If you are like most folks in today’s fast-paced companies, you barely have time to take a lunch break, so you’re probably also ignoring another vitally important part of your work day – the thank you note. For the past several years I have been writing short, simple thank you notes when I interact with a member outside my team and they assisted me to my expectations – even if they were “merely doing their job”. For example, last week, our crackerjack help desk, located in another state, set me up to beta test an HTC Windows Phone. I was nervous. First, I wasn’t too sure about the new “Windows Tiles” interface, but I was more worried about my upgrade from the BlackBerry and whether or not I’d be offline or lose data. One of our agents at the help desk got me set up and transferred to the new phone with ease. I was so delighted that she was able to assist both efficiently and effortlessly, that I was compelled to say thank you – even though it was just part of her job. I opened my middle draw and pulled out a thank you card – nothing fancy, just an inconspicuously designed 4 x 6 inch card that says “thank you” on one side and blank in the middle. I wrote a three sentence note:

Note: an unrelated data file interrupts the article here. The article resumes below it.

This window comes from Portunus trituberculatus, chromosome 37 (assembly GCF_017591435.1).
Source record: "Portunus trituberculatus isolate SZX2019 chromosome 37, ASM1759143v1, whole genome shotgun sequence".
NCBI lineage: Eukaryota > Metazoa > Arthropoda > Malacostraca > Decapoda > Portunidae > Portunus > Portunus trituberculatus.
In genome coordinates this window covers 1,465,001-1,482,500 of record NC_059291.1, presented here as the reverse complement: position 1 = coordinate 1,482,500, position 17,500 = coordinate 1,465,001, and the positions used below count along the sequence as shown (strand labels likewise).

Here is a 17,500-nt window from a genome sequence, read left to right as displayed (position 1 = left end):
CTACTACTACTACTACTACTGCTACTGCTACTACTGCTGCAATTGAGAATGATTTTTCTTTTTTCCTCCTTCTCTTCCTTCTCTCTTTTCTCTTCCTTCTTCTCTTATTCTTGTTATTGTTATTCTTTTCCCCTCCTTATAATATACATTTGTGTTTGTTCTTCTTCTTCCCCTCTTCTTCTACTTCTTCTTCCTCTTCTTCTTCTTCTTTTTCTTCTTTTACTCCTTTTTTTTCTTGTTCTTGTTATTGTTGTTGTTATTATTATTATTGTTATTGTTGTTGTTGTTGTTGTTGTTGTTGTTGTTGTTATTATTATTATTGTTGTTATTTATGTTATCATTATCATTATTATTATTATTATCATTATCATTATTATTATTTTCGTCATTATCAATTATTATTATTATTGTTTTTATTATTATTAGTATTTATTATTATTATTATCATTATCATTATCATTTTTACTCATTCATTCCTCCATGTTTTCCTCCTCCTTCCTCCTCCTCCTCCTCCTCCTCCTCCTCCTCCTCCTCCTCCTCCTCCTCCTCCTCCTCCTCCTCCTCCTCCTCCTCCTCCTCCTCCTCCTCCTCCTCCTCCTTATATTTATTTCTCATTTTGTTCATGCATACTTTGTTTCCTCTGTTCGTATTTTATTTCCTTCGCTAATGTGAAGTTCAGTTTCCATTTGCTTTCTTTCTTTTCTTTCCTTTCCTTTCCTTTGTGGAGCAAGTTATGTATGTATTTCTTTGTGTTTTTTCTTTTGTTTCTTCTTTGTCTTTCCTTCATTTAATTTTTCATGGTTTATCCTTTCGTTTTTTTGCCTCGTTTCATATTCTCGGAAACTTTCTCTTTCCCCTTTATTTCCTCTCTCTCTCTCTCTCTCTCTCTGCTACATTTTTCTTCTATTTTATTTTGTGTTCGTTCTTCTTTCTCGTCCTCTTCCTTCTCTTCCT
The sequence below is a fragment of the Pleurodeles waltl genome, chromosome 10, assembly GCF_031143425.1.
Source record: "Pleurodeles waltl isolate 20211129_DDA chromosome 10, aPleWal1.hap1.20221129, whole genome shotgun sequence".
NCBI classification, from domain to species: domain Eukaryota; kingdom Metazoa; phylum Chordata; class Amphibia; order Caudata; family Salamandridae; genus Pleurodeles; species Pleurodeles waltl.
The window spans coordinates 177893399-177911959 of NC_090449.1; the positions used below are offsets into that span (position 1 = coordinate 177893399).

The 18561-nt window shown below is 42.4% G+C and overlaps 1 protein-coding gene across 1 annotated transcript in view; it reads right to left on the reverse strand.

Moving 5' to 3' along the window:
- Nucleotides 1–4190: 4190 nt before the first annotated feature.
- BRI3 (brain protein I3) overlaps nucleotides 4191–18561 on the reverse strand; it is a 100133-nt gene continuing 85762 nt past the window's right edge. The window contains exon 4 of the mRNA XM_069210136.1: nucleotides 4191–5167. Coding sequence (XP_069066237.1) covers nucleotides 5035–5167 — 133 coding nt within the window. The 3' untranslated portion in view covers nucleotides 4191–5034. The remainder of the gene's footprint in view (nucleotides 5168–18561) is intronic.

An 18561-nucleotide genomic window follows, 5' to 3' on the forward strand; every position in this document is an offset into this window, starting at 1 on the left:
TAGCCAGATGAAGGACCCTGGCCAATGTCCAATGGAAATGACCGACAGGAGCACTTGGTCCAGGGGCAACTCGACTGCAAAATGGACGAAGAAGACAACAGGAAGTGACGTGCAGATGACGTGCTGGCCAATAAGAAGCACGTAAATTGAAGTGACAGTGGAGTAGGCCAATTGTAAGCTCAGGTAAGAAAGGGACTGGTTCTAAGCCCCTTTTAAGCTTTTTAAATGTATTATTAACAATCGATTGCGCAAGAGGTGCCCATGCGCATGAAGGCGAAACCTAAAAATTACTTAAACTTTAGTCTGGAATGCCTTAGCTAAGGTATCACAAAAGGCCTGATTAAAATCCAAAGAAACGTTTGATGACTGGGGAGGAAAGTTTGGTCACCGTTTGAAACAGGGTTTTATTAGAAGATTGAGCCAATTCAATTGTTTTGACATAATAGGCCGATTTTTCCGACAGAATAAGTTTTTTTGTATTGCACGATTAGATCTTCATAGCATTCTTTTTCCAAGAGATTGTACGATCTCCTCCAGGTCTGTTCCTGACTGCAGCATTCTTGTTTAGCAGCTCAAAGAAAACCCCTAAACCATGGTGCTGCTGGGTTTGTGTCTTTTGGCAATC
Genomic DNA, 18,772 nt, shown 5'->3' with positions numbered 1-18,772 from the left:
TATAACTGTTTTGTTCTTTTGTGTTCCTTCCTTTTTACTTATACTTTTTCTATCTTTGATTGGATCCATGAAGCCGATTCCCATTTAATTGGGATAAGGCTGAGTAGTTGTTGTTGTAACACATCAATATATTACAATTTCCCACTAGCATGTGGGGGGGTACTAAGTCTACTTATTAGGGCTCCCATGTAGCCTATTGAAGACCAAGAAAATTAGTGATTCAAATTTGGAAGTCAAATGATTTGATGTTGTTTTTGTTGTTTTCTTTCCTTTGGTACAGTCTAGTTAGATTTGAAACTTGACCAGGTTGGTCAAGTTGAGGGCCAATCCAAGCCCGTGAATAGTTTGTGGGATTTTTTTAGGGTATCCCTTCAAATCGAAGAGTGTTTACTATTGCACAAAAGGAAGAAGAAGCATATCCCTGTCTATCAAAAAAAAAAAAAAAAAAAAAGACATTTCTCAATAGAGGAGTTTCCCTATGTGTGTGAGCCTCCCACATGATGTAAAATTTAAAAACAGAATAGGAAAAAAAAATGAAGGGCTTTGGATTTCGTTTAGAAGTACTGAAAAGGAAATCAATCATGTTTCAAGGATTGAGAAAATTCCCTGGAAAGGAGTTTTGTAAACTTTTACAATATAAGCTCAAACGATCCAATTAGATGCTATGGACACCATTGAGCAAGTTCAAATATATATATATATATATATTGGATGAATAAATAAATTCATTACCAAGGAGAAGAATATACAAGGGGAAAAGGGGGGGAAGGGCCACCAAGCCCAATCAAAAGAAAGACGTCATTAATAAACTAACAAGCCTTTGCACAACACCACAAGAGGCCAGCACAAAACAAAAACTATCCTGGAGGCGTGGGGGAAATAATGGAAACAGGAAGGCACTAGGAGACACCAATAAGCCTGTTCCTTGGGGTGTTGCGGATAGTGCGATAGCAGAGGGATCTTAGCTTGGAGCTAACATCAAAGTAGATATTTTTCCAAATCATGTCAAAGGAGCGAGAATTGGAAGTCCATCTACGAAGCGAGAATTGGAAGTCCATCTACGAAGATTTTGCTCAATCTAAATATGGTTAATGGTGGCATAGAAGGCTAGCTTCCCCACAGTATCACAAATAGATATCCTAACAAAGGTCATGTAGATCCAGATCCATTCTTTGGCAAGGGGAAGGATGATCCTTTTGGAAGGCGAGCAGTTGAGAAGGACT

Dear (so and so) –
Thanks so much for getting me set up on my new
Windows phone so quickly. I sincerely appreciate your
assistance on this project. Here’s to a great 2013!
It wasn’t exactly my best Ernest Hemmingway, but that’s not the point. The point is that the next day after receiving the phone, I stopped for five minutes, and wrote a personalized note of thanks. Notes like these can go a long way with building relationships with other people and their teams. These little things are remembered the next time you need a hand and they pay dividends. But most importantly, it really helps set the workplace mood in a positive manner – spreading thanks to everyone that’s makes our organization run.
So next time someone helps you out, take five minutes and say thanks by sending a prompt, simple note. If you need some cards, go to Target or any stationary store – they are not expensive and will more then pay for themselves in the return value you generate.
Here’s another great article about thank you notes, especially when it comes to interviewing: http://blogs.wsj.com/atwork/2012/11/21/how-saying-thanks-can-help-your-career